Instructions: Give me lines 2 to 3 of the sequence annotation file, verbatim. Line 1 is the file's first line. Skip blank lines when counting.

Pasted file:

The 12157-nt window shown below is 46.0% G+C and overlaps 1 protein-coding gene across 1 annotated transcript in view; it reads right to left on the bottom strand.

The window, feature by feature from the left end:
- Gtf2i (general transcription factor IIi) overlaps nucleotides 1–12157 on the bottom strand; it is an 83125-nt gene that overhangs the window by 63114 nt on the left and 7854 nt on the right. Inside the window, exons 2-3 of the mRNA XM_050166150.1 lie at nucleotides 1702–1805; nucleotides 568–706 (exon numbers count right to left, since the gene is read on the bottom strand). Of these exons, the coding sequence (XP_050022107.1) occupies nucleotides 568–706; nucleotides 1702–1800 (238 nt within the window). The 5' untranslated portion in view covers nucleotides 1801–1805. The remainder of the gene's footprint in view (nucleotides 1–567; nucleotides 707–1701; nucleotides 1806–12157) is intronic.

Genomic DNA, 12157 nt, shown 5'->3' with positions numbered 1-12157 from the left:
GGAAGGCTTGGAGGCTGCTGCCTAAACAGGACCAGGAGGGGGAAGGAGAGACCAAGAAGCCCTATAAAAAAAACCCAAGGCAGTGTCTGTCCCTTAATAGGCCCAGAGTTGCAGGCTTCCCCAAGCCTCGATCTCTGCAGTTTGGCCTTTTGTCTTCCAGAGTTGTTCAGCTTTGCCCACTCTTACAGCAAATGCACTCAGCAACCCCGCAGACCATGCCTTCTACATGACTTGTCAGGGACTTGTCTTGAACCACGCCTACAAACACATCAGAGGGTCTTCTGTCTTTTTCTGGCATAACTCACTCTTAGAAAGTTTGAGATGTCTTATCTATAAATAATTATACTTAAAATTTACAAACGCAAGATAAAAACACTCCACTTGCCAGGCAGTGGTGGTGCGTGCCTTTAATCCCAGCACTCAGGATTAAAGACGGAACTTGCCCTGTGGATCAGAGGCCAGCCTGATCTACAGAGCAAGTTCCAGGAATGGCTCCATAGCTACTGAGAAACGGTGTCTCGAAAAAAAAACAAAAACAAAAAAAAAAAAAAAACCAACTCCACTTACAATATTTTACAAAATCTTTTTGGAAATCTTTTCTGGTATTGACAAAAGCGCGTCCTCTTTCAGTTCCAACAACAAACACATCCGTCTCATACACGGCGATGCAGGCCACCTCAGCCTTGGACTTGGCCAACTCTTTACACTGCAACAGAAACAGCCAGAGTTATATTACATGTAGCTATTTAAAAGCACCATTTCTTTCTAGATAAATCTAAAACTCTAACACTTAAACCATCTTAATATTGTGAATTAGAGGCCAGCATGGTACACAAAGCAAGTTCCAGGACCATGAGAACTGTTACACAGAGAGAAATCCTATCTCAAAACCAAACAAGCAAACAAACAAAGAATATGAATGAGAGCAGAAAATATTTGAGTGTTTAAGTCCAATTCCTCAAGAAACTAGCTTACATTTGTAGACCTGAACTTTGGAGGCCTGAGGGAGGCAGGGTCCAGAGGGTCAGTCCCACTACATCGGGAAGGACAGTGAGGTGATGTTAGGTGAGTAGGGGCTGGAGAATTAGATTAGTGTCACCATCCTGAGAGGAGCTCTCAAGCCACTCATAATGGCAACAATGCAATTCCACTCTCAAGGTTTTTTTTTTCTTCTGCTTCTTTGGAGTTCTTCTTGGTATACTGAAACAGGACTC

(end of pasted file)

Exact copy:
The window, feature by feature from the left end:
- Gtf2i (general transcription factor IIi) overlaps nucleotides 1–12157 on the bottom strand; it is an 83125-nt gene that overhangs the window by 63114 nt on the left and 7854 nt on the right. Inside the window, exons 2-3 of the mRNA XM_050166150.1 lie at nucleotides 1702–1805; nucleotides 568–706 (exon numbers count right to left, since the gene is read on the bottom strand). Of these exons, the coding sequence (XP_050022107.1) occupies nucleotides 568–706; nucleotides 1702–1800 (238 nt within the window). The 5' untranslated portion in view covers nucleotides 1801–1805. The remainder of the gene's footprint in view (nucleotides 1–567; nucleotides 707–1701; nucleotides 1806–12157) is intronic.